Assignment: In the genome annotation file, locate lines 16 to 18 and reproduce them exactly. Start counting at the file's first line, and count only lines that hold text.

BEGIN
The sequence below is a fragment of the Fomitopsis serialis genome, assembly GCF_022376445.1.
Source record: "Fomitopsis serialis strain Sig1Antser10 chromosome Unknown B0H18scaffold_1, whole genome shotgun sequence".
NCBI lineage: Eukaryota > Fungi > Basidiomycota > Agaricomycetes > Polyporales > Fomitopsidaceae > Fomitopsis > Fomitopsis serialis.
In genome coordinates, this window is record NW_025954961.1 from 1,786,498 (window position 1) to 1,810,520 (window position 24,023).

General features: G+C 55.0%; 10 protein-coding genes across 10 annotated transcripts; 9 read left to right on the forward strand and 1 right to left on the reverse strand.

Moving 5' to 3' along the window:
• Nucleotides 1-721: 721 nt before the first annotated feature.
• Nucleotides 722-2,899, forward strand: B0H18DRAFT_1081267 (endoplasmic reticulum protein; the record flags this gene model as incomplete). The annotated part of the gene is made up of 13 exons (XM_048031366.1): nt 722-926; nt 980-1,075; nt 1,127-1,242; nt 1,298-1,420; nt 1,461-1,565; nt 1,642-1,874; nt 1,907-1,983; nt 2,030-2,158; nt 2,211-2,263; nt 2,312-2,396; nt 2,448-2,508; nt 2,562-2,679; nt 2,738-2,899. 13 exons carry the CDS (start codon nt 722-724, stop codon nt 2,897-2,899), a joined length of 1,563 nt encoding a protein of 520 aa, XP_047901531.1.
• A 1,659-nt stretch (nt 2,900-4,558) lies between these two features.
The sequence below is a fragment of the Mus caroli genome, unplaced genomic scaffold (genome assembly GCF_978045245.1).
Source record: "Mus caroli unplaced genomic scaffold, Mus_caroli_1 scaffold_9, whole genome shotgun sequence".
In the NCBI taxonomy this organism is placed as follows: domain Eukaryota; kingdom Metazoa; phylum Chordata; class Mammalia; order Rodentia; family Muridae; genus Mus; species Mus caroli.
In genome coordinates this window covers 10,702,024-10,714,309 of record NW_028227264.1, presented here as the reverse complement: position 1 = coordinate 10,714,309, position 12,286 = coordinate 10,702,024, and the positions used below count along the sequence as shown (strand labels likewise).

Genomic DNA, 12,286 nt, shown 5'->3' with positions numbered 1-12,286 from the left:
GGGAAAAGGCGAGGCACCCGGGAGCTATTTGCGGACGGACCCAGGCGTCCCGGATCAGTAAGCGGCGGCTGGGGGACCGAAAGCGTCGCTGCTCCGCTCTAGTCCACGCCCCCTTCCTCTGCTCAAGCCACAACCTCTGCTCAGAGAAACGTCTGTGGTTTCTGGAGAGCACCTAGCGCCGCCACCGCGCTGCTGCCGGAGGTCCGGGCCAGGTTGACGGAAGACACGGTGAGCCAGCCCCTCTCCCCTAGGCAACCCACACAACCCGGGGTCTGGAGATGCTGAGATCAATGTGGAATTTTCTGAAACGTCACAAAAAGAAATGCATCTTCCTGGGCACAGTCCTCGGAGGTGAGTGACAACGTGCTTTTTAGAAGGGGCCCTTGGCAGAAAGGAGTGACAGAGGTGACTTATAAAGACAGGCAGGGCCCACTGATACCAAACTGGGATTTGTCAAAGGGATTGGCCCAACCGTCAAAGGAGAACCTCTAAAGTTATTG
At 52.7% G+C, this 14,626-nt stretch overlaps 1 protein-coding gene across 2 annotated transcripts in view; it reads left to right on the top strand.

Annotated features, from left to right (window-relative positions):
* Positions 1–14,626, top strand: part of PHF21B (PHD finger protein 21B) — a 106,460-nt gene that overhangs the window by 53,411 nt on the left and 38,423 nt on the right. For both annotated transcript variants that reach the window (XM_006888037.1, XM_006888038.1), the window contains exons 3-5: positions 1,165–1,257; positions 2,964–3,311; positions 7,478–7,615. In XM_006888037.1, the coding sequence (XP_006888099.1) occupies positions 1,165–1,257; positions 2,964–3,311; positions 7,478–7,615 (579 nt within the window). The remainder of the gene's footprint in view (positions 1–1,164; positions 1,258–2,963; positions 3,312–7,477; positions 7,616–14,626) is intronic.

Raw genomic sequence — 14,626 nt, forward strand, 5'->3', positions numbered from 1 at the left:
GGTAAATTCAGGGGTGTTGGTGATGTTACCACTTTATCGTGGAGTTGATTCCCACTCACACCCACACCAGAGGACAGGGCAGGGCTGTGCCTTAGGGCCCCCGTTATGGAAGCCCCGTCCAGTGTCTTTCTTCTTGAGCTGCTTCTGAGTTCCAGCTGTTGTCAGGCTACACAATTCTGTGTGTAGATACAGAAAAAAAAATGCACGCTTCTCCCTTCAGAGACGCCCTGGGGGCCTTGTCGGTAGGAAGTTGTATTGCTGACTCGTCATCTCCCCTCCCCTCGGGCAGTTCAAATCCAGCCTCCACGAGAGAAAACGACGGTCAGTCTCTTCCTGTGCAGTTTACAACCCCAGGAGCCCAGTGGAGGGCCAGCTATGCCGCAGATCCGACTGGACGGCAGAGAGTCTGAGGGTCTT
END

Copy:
At 52.7% G+C, this 14,626-nt stretch overlaps 1 protein-coding gene across 2 annotated transcripts in view; it reads left to right on the top strand.

Annotated features, from left to right (window-relative positions):
* Positions 1–14,626, top strand: part of PHF21B (PHD finger protein 21B) — a 106,460-nt gene that overhangs the window by 53,411 nt on the left and 38,423 nt on the right. For both annotated transcript variants that reach the window (XM_006888037.1, XM_006888038.1), the window contains exons 3-5: positions 1,165–1,257; positions 2,964–3,311; positions 7,478–7,615. In XM_006888037.1, the coding sequence (XP_006888099.1) occupies positions 1,165–1,257; positions 2,964–3,311; positions 7,478–7,615 (579 nt within the window). The remainder of the gene's footprint in view (positions 1–1,164; positions 1,258–2,963; positions 3,312–7,477; positions 7,616–14,626) is intronic.